many other spectacular theaters that are not present on CT because they have not shown films. Playhouses like the beautiful Cort and The Lyceum theaters in New York are not given their due.

I realize that this web site is called Cinema Trasaures and not Theater Treasures, but I think there a very few multiplex theaters
in this country that are truly “treasures”. What makes a theater a treasure is the building itself and that contributes to the experience of seeing and enjoying a film. Back in the day I could see a terrible film at Loew’s Valencia and at least be entertained watching the clouds rolling overhead and the stars twinkling. I can’t do that the local 24 plex. Yet there are many, many bland, homogenous, uninspired multiplex theaters on this site.

I’ve rambled enough! :–)

shoeshoe14
shoeshoe14 on January 18, 2008 at 5:33 pm

No doubt the news comes in time for MLK Day. A walk of fame? Awesome and appropriate.

LuisV
LuisV on January 18, 2008 at 7:52 am

Great news about the restoration of the World Famous Apollo. This item appeared in todays issue of the NY Times:

The Apollo Theater in Harlem is scheduled to close in January 2010 for a major expansion, which is scheduled to last nine months. After a bruising conflict that began in the late 1990s â€" in which a lawsuit against the Apollo by the state attorney general was narrowly averted â€" a new management team was installed in June 2003. The new leadership has successfully completed renovation of the lobby, the seats, the facade and the famous Apollo sign in front. The addition will add 4,000 square feet of usable space by moving offices elsewhere. Officials also plan a “Walk of Fame” out front. About $51.5 million of the needed $96 million has been raised, and public appeals are planned for the rest.

Bway
Bway on January 2, 2008 at 10:37 am

I wonder what they tore down next to the Apollo on the left. I don’t remember a vacant lot last time I was by about a year ago.

AdoraKiaOra
AdoraKiaOra on September 1, 2007 at 12:09 pm

They have certainly smartened the place up since i was there in the late 90s to see the Broadway show ‘Harlem Nights’. Beautiful auditorium.

hanksykes
hanksykes on August 8, 2007 at 2:33 pm

In 2002 the entire tour of the Theatre Historical Society , more than 150 people, sang along with the Apollo Stage Manager ,“America The Beautiful”,so I guess you could say we played the Apollo! Thanks to Bobby the stage manager.

Ken Roe
Ken Roe on May 9, 2007 at 7:02 am

Yes, the marquee has an LED display.

dave-bronx™
dave-bronx™ on May 8, 2007 at 7:07 pm

I think this has been photoshopped – the signs are a little too neat and crisp, and unless there has been a development that I missed, marquee letters don’t come in upper and lower case. It might be a computer generated rendering from a sign company.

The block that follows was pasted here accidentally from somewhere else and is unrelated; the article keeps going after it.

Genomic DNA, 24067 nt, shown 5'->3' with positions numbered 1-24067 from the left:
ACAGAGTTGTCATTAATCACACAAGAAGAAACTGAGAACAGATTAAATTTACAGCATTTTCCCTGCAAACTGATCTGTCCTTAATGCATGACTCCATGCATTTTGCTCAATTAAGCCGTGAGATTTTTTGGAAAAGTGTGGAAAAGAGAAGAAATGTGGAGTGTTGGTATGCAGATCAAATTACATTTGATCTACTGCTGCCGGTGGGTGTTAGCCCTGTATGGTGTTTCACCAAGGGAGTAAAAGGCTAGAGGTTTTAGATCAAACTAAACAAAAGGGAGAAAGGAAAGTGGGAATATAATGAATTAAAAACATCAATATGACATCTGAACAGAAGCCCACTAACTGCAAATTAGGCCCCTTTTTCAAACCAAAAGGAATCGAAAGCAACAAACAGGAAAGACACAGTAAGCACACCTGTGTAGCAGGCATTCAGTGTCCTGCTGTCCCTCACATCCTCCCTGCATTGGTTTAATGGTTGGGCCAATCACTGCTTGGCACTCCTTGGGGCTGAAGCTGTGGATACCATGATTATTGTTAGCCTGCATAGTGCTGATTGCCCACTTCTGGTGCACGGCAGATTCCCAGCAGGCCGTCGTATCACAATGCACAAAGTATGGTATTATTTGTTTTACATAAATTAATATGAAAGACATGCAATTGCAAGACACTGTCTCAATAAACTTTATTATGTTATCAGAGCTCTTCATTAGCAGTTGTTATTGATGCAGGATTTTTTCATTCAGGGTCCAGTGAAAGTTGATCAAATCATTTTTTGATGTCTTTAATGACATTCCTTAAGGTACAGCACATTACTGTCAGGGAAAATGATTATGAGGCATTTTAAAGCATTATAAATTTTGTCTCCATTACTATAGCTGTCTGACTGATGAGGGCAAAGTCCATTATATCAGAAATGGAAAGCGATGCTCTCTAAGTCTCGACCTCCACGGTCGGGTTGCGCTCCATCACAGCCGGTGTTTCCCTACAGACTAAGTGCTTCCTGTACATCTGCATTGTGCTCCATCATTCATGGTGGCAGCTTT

Bway
Bway on May 7, 2007 at 7:47 am

I find it amazing that a theater as famous as the Apollo, perhaps one of the most famous theater in the world, and even though it only was a film house briefly, it’s unimaginable that there is absolutely no opening paragraph or intruduction above.

RobertR
RobertR on October 9, 2006 at 2:01 pm

As late as 1976 the Apollo still ran occasional films.
View link

shoeshoe14
shoeshoe14 on December 16, 2005 at 3:38 pm

In today’s NY Times, they talked about (in the MTA strike article) Bloomberg attending a celebration for the newly refurbished facade.

RobertR
RobertR on October 16, 2005 at 9:07 am

The 1970 matinee re-issue of “Wizard of Oz” played here

View link

mauriceski
mauriceski on September 28, 2005 at 4:50 pm

my first trip to the apollo was inthe early 1940s when my father took me there. in the 40s most of the big time black bands played a week or more there. billy eskstine’s band was there alot also louis jordan and count basie and duke ellington. in the mid 50s they featured a lot of jazz artist like sonny stitt sonny rollins,monk.miles davis jerry mulligan and maynard ferguson.

RobertR
RobertR on August 14, 2005 at 11:56 am

This cheapie kids matinee was really an Italian film called “Sette Nani Alla Riscossa, I”. It was relased here in 1970 as “The 7 Dwarfs to the Rescue”. It’s only Manhattan booking was the 125th St. Apollo.
View link

RobertR
RobertR on July 7, 2005 at 5:36 pm

Seems in 1971 the Apollo was showing films again.
View link

Also status on here should not show demolished since this is a live venue.

jflundy
jflundy on August 20, 2004 at 7:34 pm

See a 1949 photo of yhe Apollo and other 125th St theaters by link below.

This is a photo of theaters.

RedDawg
RedDawg on February 26, 2004 at 7:39 am

I erred in noting that WurliTzer Opus #1419 was installed in the 125th Street Apollo theatre. It was actually installed in a different Apollo theatre at 126 Clinton Street, NYC. There is likewise no information on the status of this theatre that I can find.

William
William on November 14, 2003 at 3:43 pm

The address above is wrong it should read 263 W. 125th Street.

RedDawg
RedDawg on October 26, 2003 at 5:49 pm

This theatre once contained WurliTzer theatre organ Opus #1419, installed in 1926 and removed c. 196?. Most of this organ has been preserved and it is hoped will eventually be installed into Baltimore’s Parkway Theatre. (See www.parkwaytheatre.com))